How to Improve Your PowerPoint Slides with the Rule of Thirds
Designing attractive slide visuals does not need to be a painful task. You don’t need to hire a design firm. You don’t need loads of expensive software.
You can design attractive visuals by following simple guidelines. One of these simple guidelines is the Rule of Thirds — a composition technique borrowed from photography and other visual arts that works wonderfully in PowerPoint.
In this article, you will learn:
- What is the Rule of Thirds?
- How do photographers use the Rule of Thirds?
- How can you apply the Rule of Thirds to Your PowerPoint slides?
What is the Rule of Thirds?
The Rule of Thirds is a guideline for composition that suggests placing key graphic elements along lines which divide your image into thirds, or at the intersections of those lines.
What does that mean? I’m glad you asked.
Imagine your PowerPoint slide is divided both vertically and horizontally into thirds, like this:
PowerPoint Tip: You can use the guides feature to draw these four lines into your PowerPoint template. They will then appear on every slide to help you compose your slide.
- The vertical lines divide your image into thirds.
- The horizontal lines divide your image into thirds.
- Together, they divide your image into 9 equal areas.
- These lines intersect at four points — known as Power Points. (Seriously! They really are!)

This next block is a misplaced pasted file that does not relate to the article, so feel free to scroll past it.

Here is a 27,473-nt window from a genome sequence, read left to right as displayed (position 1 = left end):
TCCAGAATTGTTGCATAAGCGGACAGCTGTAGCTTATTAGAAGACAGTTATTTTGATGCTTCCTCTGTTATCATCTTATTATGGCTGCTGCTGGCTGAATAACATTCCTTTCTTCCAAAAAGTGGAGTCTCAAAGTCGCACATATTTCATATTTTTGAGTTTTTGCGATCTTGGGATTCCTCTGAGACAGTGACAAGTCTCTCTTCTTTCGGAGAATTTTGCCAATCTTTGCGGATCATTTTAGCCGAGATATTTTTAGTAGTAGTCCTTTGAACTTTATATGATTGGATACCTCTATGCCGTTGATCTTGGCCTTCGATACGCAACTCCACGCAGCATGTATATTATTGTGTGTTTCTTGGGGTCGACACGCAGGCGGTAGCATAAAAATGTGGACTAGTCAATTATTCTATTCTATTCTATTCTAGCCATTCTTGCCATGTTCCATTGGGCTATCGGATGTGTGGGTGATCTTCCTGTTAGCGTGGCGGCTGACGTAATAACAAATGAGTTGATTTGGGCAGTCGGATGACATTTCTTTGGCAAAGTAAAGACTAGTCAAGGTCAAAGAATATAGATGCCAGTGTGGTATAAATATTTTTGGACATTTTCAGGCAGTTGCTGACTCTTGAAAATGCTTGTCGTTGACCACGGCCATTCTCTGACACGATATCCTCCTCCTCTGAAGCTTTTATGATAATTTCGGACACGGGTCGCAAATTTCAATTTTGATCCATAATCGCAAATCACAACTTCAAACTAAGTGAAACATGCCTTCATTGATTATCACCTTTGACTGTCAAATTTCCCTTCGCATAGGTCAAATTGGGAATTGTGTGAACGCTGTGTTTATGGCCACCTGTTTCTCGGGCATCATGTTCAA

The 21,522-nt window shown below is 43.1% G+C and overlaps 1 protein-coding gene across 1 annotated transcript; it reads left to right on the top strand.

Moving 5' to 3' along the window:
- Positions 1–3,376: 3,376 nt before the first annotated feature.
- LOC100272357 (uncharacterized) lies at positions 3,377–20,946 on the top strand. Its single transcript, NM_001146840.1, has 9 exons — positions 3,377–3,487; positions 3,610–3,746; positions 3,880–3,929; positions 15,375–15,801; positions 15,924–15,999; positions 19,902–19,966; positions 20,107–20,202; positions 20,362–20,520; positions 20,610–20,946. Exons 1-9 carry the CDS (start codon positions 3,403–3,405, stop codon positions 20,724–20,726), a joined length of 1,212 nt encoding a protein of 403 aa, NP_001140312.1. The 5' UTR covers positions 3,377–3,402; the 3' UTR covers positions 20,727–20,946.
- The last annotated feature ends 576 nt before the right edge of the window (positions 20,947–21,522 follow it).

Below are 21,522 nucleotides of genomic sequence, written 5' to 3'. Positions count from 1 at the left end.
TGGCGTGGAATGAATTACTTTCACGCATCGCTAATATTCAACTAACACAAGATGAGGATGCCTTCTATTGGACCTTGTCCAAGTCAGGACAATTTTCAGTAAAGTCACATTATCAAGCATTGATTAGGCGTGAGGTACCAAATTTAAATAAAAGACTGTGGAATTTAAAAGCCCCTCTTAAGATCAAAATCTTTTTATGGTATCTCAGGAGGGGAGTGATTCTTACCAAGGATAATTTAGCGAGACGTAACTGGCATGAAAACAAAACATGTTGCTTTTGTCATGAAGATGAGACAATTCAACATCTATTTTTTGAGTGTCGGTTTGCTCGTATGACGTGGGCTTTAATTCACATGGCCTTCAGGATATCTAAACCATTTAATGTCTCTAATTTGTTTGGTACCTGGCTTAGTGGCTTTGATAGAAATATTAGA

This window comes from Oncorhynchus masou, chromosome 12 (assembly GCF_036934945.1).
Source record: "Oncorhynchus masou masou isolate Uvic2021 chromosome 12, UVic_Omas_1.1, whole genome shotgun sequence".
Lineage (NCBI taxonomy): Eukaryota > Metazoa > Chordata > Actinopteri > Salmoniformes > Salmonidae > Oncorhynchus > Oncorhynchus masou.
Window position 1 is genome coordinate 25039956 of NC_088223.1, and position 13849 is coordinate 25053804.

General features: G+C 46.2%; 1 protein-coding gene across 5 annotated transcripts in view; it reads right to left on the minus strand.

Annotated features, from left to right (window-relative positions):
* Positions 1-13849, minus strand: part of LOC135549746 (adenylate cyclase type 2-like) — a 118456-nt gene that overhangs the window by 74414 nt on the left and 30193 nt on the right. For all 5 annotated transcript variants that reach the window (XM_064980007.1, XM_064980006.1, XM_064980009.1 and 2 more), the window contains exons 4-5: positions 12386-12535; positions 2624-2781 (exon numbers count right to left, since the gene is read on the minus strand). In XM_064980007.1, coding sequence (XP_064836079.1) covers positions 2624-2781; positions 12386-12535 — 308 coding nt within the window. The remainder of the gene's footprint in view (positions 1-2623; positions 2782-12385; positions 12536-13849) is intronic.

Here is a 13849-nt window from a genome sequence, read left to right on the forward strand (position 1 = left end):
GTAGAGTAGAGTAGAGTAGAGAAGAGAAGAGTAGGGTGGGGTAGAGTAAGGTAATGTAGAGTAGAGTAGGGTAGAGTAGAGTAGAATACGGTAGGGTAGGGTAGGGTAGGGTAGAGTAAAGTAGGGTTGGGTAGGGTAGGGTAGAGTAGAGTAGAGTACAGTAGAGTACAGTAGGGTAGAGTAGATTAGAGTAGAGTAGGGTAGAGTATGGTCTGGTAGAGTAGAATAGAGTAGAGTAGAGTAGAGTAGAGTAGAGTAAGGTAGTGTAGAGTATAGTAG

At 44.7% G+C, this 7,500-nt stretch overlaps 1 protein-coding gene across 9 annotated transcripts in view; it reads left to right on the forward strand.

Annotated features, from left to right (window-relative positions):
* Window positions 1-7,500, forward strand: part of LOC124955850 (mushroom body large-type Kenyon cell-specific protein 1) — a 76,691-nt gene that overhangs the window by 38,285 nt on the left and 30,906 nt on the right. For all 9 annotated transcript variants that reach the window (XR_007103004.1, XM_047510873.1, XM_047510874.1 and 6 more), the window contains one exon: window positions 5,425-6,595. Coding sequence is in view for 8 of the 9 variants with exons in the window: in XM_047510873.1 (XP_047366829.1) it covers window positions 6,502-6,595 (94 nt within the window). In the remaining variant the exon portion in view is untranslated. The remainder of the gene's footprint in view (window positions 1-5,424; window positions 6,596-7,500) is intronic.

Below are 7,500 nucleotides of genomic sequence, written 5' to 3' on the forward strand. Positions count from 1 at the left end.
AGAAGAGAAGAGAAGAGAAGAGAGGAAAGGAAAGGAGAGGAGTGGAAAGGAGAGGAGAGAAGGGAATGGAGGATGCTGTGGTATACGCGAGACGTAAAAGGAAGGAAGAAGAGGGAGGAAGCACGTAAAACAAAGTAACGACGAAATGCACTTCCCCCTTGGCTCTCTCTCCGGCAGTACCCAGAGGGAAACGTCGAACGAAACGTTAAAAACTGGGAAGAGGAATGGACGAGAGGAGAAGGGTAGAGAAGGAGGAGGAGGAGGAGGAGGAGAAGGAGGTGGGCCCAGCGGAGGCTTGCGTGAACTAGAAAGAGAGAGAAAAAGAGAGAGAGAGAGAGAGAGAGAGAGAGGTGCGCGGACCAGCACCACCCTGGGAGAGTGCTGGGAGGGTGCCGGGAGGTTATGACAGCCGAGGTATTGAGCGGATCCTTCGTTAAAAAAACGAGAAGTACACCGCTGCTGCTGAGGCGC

How do Photographers Use the Rule of Thirds?
Rule #1 – Place Key Elements of Your Composition at Power Points
In this example, the key element is pretty obvious — the tree.
Rather than centering this element in the photograph, the artist has chosen to center it on over the top-left Power Point.
Even in an image with more elements (i.e. not just a “grass” background), the viewer’s eye is drawn to these Power Points. By placing key elements at one or more of these Power Points, you achieve maximum impact.
Rule #2 – Place Key Elements of Your Composition Along Horizontal Lines
Novice photographers are tempted to place the horizon in the middle of the frame. This is generally not the best approach.
In this example, the photograph has placed the horizon (and also the line formed by the tops of the horses) along the lower horizontal line.
Additionally, the upper horizontal line conveniently divides the upper dark blue sky from the lower cloud-covered sky.
The overall effect is balance between the three horizontal bands of color from top to bottom: dark blue, white, and brown.
Rule #3 – Place Key Elements of Your Composition Along Vertical Lines
This example shows the book cover of Nancy Duarte’s excellent slide:ology (previously reviewed by Six Minutes).